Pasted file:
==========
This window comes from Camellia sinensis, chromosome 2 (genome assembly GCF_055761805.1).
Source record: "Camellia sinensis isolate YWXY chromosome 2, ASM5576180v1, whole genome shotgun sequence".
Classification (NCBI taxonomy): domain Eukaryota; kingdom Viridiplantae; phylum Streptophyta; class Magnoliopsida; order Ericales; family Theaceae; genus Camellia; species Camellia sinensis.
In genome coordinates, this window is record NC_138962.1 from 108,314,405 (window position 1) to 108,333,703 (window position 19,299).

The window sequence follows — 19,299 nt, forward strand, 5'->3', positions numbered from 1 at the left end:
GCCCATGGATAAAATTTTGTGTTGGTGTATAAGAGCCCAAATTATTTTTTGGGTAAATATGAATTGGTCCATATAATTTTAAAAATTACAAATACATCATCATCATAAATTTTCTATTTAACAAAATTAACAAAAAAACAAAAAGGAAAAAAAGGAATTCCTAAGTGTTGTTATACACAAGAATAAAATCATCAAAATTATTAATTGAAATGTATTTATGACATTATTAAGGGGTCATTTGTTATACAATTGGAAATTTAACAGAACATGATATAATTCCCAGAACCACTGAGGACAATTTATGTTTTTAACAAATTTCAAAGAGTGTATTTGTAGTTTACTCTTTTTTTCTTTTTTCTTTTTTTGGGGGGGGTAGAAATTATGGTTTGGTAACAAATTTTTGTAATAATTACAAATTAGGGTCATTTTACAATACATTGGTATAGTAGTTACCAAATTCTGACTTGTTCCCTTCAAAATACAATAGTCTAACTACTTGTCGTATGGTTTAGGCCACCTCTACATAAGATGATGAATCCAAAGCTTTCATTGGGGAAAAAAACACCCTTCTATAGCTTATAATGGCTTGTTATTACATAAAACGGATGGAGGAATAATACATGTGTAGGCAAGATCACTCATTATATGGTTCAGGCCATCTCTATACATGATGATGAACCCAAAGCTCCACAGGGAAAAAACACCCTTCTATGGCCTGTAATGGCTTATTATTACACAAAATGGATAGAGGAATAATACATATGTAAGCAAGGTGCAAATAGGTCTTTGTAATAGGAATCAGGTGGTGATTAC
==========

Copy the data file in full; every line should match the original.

This window comes from Camellia sinensis, chromosome 2 (genome assembly GCF_055761805.1).
Source record: "Camellia sinensis isolate YWXY chromosome 2, ASM5576180v1, whole genome shotgun sequence".
Classification (NCBI taxonomy): domain Eukaryota; kingdom Viridiplantae; phylum Streptophyta; class Magnoliopsida; order Ericales; family Theaceae; genus Camellia; species Camellia sinensis.
In genome coordinates, this window is record NC_138962.1 from 108,314,405 (window position 1) to 108,333,703 (window position 19,299).

The window sequence follows — 19,299 nt, forward strand, 5'->3', positions numbered from 1 at the left end:
GCCCATGGATAAAATTTTGTGTTGGTGTATAAGAGCCCAAATTATTTTTTGGGTAAATATGAATTGGTCCATATAATTTTAAAAATTACAAATACATCATCATCATAAATTTTCTATTTAACAAAATTAACAAAAAAACAAAAAGGAAAAAAAGGAATTCCTAAGTGTTGTTATACACAAGAATAAAATCATCAAAATTATTAATTGAAATGTATTTATGACATTATTAAGGGGTCATTTGTTATACAATTGGAAATTTAACAGAACATGATATAATTCCCAGAACCACTGAGGACAATTTATGTTTTTAACAAATTTCAAAGAGTGTATTTGTAGTTTACTCTTTTTTTCTTTTTTCTTTTTTTGGGGGGGGTAGAAATTATGGTTTGGTAACAAATTTTTGTAATAATTACAAATTAGGGTCATTTTACAATACATTGGTATAGTAGTTACCAAATTCTGACTTGTTCCCTTCAAAATACAATAGTCTAACTACTTGTCGTATGGTTTAGGCCACCTCTACATAAGATGATGAATCCAAAGCTTTCATTGGGGAAAAAAACACCCTTCTATAGCTTATAATGGCTTGTTATTACATAAAACGGATGGAGGAATAATACATGTGTAGGCAAGATCACTCATTATATGGTTCAGGCCATCTCTATACATGATGATGAACCCAAAGCTCCACAGGGAAAAAACACCCTTCTATGGCCTGTAATGGCTTATTATTACACAAAATGGATAGAGGAATAATACATATGTAAGCAAGGTGCAAATAGGTCTTTGTAATAGGAATCAGGTGGTGATTAC